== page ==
Medical inadmissibility

Medical inadmissibility is a contentious topic right now: COVID-19 vaccination status is one example of medical criteria for crossing the border. You must be fully vaccinated against COVID-19 to enter the U.S. by air – there are no such restrictions on land travel, however. (This information is up to date as of the time of writing, July 27th, 2022).

This is, of course, not the only reason CBP may deem you medically inadmissible. You can be found inadmissible if you have any communicable diseases of “public health significance”. The list of such diseases is broad and varied – anything from tuberculosis to gonorrhea can lead to denial of entry. 


Do not lie to CBP staff. Don’t lie on your visa or ESTA application. Don’t even crack a joke when you’re crossing the border – border agents tend to be a pretty serious bunch. You can be denied entry for lying or even if you’re suspected of lying.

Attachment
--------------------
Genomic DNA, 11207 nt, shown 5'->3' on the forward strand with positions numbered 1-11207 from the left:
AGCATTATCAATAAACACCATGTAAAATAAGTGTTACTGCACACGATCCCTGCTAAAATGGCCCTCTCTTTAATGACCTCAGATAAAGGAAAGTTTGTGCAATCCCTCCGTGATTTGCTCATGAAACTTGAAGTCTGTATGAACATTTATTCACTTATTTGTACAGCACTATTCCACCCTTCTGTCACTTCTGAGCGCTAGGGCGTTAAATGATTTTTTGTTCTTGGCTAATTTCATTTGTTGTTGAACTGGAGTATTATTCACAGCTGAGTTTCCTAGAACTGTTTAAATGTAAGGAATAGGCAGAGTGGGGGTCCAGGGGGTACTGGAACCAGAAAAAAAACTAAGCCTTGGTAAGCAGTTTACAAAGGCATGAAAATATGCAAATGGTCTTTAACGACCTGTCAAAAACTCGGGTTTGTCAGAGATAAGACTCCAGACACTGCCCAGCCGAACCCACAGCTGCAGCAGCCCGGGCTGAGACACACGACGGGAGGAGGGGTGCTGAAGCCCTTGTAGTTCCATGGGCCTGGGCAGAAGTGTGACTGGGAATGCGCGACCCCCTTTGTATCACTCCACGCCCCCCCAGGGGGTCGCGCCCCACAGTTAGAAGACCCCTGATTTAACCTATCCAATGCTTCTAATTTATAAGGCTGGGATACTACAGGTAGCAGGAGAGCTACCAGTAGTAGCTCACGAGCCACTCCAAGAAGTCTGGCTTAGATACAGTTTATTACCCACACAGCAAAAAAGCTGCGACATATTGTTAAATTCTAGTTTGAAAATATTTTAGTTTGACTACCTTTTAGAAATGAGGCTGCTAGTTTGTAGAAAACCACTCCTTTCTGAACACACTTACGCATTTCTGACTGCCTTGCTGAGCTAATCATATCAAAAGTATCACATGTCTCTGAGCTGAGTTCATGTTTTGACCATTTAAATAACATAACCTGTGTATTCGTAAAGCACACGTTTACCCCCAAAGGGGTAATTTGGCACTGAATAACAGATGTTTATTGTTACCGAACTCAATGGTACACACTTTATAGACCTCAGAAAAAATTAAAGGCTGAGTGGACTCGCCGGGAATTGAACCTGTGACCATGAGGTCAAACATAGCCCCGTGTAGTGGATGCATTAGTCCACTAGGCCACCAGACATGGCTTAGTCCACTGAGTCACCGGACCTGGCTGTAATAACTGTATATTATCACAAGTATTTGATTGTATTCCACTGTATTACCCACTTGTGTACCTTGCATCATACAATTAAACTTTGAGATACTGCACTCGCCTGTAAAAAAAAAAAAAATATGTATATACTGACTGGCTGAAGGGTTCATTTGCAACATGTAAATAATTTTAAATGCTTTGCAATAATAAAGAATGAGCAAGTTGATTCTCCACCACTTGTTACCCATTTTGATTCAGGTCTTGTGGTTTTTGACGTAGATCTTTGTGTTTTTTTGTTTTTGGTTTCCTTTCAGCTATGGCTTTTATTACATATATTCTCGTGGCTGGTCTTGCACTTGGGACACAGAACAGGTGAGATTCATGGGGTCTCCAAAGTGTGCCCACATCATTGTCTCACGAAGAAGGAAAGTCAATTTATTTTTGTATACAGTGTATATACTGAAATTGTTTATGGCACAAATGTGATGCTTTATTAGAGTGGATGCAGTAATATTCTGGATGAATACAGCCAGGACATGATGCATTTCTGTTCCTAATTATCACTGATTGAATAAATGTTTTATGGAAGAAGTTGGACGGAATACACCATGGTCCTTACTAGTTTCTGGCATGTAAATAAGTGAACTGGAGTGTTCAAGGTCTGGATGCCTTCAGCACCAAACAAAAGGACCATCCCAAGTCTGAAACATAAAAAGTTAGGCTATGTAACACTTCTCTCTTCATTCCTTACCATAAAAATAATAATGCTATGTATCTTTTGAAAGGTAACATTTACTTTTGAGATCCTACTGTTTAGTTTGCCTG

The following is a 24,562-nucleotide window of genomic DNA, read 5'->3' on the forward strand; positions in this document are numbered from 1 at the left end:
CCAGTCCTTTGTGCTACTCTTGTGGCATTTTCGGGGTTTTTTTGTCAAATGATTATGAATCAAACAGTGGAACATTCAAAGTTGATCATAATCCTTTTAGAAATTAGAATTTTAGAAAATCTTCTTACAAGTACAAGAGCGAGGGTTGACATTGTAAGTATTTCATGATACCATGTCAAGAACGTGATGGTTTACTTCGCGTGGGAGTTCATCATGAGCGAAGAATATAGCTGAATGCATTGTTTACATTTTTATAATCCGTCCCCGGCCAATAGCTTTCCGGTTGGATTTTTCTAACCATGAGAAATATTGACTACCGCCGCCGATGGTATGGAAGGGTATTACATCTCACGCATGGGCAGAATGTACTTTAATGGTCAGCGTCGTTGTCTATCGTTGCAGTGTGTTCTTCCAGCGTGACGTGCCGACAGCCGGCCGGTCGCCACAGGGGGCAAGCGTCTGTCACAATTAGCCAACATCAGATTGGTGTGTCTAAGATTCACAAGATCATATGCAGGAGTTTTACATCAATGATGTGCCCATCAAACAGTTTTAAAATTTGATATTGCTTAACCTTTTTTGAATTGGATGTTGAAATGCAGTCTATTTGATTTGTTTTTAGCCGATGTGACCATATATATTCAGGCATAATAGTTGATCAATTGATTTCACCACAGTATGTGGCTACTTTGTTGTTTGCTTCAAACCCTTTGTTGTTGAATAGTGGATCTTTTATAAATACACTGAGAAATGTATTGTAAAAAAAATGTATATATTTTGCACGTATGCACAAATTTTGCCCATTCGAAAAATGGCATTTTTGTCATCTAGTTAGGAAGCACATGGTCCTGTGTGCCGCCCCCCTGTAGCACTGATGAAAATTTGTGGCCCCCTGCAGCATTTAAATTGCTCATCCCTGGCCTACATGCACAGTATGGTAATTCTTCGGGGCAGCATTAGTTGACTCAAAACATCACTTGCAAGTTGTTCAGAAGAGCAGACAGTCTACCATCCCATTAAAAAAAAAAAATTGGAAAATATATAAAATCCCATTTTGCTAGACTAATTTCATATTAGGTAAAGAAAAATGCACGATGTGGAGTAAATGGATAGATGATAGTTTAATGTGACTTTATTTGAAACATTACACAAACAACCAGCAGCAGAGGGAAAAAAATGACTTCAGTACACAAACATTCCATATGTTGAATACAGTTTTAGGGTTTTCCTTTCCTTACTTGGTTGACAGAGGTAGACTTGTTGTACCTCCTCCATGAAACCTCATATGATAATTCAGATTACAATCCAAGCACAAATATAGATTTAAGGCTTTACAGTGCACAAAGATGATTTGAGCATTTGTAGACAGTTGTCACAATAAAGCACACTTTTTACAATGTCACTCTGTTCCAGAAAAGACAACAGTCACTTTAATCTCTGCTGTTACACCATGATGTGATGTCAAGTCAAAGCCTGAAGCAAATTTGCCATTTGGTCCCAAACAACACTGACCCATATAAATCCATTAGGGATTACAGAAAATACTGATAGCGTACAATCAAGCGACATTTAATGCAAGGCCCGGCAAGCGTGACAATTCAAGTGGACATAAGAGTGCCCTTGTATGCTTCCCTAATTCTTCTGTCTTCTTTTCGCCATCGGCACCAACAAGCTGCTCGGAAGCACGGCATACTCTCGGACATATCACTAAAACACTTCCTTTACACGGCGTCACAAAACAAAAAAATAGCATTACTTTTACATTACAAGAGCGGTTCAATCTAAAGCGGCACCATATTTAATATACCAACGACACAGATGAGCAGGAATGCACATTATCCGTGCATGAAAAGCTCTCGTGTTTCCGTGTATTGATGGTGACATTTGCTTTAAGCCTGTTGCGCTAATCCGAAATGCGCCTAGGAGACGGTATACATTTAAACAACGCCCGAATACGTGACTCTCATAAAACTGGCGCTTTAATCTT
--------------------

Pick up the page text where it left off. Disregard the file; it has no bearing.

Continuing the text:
Border agents may ask you a question that you don’t want to answer. Do not lie, even if the truth is something that you believe will lead to denial of entry. Lying is worse – you do NOT want to enter the States under false pretences. Remember – if you don’t want to answer a question, you’re not obligated to. You may be denied entry for not answering the question, but it’s better than lying, and it may be better than admitting to activities that would get you denied at the border.

Suspicious activity

This is an incredibly broad category. All denials are left to the discretion of border agents and the CBP at large, and this includes activities that agents may deem suspicious.

Border agents have the right to ask you for your mobile device, laptop, and passwords to your social media accounts. Should they find anything they deem suspicious – anti-government sentiment, drug use, criminal activity, or other activity they feel is worth a denial – they may well deny you entry to the country.

For these reasons, it’s sometimes advisable to purge your social media and devices before crossing the border. Even pictures and videos that seem innocuous to you can lead to a denial – stay vigilant and always be mindful of your digital presence.

Drug use

With recreational cannabis now legal in Canada and legal in many states, there are quite a few Canadians who may think that admitting to marijuana use at the border won’t lead to denial of entry.